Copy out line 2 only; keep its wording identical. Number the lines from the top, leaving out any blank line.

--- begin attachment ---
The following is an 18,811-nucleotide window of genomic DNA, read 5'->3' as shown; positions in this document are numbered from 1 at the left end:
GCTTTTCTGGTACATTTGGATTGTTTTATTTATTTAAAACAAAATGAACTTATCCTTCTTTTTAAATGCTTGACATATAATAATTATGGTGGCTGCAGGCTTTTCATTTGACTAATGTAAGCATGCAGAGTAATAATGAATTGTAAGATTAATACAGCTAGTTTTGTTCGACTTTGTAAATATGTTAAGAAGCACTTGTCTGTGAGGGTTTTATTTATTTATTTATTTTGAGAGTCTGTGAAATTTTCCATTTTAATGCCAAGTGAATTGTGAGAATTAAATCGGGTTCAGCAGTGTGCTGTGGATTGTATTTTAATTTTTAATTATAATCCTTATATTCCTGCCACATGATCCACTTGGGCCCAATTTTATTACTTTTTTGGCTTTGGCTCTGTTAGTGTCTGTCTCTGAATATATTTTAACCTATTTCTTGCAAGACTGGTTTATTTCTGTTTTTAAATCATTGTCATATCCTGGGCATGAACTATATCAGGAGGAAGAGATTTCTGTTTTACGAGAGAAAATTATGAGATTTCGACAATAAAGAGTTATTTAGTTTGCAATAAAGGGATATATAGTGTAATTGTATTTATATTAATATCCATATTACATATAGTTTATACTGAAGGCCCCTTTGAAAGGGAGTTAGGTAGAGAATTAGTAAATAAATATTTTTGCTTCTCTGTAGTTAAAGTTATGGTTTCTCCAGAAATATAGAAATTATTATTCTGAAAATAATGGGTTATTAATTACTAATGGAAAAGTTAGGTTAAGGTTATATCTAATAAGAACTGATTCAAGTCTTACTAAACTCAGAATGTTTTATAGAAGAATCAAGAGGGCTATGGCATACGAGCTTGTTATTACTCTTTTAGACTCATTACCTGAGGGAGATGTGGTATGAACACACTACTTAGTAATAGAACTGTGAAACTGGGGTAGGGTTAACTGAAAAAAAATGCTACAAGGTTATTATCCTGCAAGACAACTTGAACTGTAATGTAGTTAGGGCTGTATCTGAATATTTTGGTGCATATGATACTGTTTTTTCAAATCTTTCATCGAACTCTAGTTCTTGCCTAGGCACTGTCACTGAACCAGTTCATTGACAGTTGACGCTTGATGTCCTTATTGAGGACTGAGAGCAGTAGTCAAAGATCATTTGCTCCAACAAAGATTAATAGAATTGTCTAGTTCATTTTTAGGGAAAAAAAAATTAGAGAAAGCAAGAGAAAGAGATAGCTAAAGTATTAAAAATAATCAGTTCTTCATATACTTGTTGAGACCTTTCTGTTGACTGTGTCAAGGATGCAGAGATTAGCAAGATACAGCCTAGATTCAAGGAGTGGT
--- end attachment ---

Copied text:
GCTTTTCTGGTACATTTGGATTGTTTTATTTATTTAAAACAAAATGAACTTATCCTTCTTTTTAAATGCTTGACATATAATAATTATGGTGGCTGCAGGCTTTTCATTTGACTAATGTAAGCATGCAGAGTAATAATGAATTGTAAGATTAATACAGCTAGTTTTGTTCGACTTTGTAAATATGTTAAGAAGCACTTGTCTGTGAGGGTTTTATTTATTTATTTATTTTGAGAGTCTGTGAAATTTTCCATTTTAATGCCAAGTGAATTGTGAGAATTAAATCGGGTTCAGCAGTGTGCTGTGGATTGTATTTTAATTTTTAATTATAATCCTTATATTCCTGCCACATGATCCACTTGGGCCCAATTTTATTACTTTTTTGGCTTTGGCTCTGTTAGTGTCTGTCTCTGAATATATTTTAACCTATTTCTTGCAAGACTGGTTTATTTCTGTTTTTAAATCATTGTCATATCCTGGGCATGAACTATATCAGGAGGAAGAGATTTCTGTTTTACGAGAGAAAATTATGAGATTTCGACAATAAAGAGTTATTTAGTTTGCAATAAAGGGATATATAGTGTAATTGTATTTATATTAATATCCATATTACATATAGTTTATACTGAAGGCCCCTTTGAAAGGGAGTTAGGTAGAGAATTAGTAAATAAATATTTTTGCTTCTCTGTAGTTAAAGTTATGGTTTCTCCAGAAATATAGAAATTATTATTCTGAAAATAATGGGTTATTAATTACTAATGGAAAAGTTAGGTTAAGGTTATATCTAATAAGAACTGATTCAAGTCTTACTAAACTCAGAATGTTTTATAGAAGAATCAAGAGGGCTATGGCATACGAGCTTGTTATTACTCTTTTAGACTCATTACCTGAGGGAGATGTGGTATGAACACACTACTTAGTAATAGAACTGTGAAACTGGGGTAGGGTTAACTGAAAAAAAATGCTACAAGGTTATTATCCTGCAAGACAACTTGAACTGTAATGTAGTTAGGGCTGTATCTGAATATTTTGGTGCATATGATACTGTTTTTTCAAATCTTTCATCGAACTCTAGTTCTTGCCTAGGCACTGTCACTGAACCAGTTCATTGACAGTTGACGCTTGATGTCCTTATTGAGGACTGAGAGCAGTAGTCAAAGATCATTTGCTCCAACAAAGATTAATAGAATTGTCTAGTTCATTTTTAGGGAAAAAAAAATTAGAGAAAGCAAGAGAAAGAGATAGCTAAAGTATTAAAAATAATCAGTTCTTCATATACTTGTTGAGACCTTTCTGTTGACTGTGTCAAGGATGCAGAGATTAGCAAGATACAGCCTAGATTCAAGGAGTGGT